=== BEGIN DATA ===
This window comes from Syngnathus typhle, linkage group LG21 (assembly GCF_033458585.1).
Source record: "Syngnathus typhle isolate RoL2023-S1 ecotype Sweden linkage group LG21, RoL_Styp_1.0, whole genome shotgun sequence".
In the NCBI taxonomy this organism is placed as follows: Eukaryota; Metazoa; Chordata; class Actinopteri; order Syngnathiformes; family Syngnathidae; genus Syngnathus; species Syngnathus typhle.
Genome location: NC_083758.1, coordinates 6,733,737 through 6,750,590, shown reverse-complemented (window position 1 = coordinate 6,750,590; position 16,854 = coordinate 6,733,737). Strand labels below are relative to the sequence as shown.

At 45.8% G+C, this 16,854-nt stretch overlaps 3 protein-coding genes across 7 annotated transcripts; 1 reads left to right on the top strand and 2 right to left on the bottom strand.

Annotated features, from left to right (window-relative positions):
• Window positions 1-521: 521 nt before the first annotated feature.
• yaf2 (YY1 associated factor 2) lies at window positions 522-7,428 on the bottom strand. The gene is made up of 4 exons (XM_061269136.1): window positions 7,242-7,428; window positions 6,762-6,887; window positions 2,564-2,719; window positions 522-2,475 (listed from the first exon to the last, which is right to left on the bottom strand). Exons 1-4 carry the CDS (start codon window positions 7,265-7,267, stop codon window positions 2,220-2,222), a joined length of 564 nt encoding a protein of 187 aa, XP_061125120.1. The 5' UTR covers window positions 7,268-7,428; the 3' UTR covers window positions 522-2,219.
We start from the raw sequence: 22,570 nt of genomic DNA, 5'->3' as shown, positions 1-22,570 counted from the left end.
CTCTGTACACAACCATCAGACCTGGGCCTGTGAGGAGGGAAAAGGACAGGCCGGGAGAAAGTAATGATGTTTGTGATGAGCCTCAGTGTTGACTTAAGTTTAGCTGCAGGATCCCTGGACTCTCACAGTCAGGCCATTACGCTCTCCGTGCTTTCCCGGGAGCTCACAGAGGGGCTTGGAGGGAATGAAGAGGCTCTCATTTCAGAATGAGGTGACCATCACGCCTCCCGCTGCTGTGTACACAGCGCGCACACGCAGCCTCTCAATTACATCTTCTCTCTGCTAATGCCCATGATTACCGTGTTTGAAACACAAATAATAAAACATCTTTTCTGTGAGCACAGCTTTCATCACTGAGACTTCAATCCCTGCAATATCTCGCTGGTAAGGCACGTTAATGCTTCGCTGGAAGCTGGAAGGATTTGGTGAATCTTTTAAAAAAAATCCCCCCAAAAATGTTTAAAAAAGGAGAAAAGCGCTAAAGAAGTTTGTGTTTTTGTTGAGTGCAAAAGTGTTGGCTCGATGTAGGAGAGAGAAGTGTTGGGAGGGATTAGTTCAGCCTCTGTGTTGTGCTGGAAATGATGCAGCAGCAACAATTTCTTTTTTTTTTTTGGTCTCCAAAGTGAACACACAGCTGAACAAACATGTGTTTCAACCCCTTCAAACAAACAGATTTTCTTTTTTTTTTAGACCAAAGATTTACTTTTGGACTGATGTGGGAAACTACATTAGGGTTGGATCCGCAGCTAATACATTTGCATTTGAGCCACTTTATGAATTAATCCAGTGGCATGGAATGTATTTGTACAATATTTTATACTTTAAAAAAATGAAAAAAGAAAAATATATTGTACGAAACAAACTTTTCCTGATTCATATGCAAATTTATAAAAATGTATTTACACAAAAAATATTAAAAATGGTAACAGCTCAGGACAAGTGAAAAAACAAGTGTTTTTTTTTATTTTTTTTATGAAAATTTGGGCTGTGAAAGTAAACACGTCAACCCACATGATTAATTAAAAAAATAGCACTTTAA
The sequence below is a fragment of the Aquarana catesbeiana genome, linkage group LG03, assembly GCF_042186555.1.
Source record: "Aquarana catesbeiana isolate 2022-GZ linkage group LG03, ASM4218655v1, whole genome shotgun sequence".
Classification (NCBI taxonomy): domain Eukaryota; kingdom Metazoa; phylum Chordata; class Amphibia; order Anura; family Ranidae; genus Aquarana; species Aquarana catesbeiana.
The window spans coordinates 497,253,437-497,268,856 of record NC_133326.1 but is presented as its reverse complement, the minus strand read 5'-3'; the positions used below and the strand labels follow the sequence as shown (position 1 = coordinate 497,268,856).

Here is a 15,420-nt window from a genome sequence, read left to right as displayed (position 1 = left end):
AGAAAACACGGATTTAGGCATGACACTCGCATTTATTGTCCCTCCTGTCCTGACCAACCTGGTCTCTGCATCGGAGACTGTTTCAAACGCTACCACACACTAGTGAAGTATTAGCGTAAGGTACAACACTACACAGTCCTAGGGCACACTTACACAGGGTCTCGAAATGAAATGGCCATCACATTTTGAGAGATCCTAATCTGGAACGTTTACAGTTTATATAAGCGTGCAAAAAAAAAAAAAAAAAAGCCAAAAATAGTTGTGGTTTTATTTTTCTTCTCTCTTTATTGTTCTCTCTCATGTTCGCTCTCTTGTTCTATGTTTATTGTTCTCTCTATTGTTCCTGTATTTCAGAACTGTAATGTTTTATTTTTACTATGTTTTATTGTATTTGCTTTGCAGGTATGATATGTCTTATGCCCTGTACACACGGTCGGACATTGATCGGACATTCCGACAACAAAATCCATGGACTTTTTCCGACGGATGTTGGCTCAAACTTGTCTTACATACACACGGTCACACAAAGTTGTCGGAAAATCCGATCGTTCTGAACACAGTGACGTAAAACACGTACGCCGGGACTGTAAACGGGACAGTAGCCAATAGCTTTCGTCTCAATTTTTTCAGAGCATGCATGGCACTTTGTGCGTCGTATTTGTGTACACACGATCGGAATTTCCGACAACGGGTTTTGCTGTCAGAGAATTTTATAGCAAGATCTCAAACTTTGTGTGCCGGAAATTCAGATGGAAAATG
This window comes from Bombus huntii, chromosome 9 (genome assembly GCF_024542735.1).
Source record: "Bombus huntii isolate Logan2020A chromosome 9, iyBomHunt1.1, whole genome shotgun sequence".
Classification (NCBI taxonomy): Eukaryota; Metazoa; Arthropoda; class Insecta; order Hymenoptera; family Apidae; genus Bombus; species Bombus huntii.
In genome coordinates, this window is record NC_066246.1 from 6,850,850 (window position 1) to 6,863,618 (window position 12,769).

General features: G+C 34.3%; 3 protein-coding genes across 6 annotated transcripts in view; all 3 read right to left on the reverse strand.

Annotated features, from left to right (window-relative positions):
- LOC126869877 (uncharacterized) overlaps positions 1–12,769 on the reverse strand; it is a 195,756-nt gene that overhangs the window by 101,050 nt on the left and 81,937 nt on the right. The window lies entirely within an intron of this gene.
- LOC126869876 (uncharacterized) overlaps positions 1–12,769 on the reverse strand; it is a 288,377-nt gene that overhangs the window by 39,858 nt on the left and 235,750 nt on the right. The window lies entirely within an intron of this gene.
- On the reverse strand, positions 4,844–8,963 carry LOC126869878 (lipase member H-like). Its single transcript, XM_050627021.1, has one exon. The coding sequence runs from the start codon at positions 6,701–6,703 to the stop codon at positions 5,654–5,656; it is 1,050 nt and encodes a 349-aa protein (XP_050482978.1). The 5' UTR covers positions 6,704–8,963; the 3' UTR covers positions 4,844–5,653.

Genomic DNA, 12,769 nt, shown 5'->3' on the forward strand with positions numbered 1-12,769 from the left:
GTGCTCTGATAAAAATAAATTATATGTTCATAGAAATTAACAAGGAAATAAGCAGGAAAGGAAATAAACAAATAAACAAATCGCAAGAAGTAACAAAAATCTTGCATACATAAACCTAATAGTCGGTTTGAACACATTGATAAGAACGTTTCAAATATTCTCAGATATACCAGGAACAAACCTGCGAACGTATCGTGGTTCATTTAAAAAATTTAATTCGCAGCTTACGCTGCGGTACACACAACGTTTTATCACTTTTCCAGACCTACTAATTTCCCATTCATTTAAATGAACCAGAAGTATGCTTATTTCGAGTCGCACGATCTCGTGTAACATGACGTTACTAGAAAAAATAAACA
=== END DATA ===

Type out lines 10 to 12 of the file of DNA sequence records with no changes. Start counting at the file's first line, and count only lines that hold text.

CTCTGTACACAACCATCAGACCTGGGCCTGTGAGGAGGGAAAAGGACAGGCCGGGAGAAAGTAATGATGTTTGTGATGAGCCTCAGTGTTGACTTAAGTTTAGCTGCAGGATCCCTGGACTCTCACAGTCAGGCCATTACGCTCTCCGTGCTTTCCCGGGAGCTCACAGAGGGGCTTGGAGGGAATGAAGAGGCTCTCATTTCAGAATGAGGTGACCATCACGCCTCCCGCTGCTGTGTACACAGCGCGCACACGCAGCCTCTCAATTACATCTTCTCTCTGCTAATGCCCATGATTACCGTGTTTGAAACACAAATAATAAAACATCTTTTCTGTGAGCACAGCTTTCATCACTGAGACTTCAATCCCTGCAATATCTCGCTGGTAAGGCACGTTAATGCTTCGCTGGAAGCTGGAAGGATTTGGTGAATCTTTTAAAAAAAATCCCCCCAAAAATGTTTAAAAAAGGAGAAAAGCGCTAAAGAAGTTTGTGTTTTTGTTGAGTGCAAAAGTGTTGGCTCGATGTAGGAGAGAGAAGTGTTGGGAGGGATTAGTTCAGCCTCTGTGTTGTGCTGGAAATGATGCAGCAGCAACAATTTCTTTTTTTTTTTTGGTCTCCAAAGTGAACACACAGCTGAACAAACATGTGTTTCAACCCCTTCAAACAAACAGATTTTCTTTTTTTTTTAGACCAAAGATTTACTTTTGGACTGATGTGGGAAACTACATTAGGGTTGGATCCGCAGCTAATACATTTGCATTTGAGCCACTTTATGAATTAATCCAGTGGCATGGAATGTATTTGTACAATATTTTATACTTTAAAAAAATGAAAAAAGAAAAATATATTGTACGAAACAAACTTTTCCTGATTCATATGCAAATTTATAAAAATGTATTTACACAAAAAATATTAAAAATGGTAACAGCTCAGGACAAGTGAAAAAACAAGTGTTTTTTTTTATTTTTTTTATGAAAATTTGGGCTGTGAAAGTAAACACGTCAACCCACATGATTAATTAAAAAAATAGCACTTTAA
The sequence below is a fragment of the Aquarana catesbeiana genome, linkage group LG03, assembly GCF_042186555.1.
Source record: "Aquarana catesbeiana isolate 2022-GZ linkage group LG03, ASM4218655v1, whole genome shotgun sequence".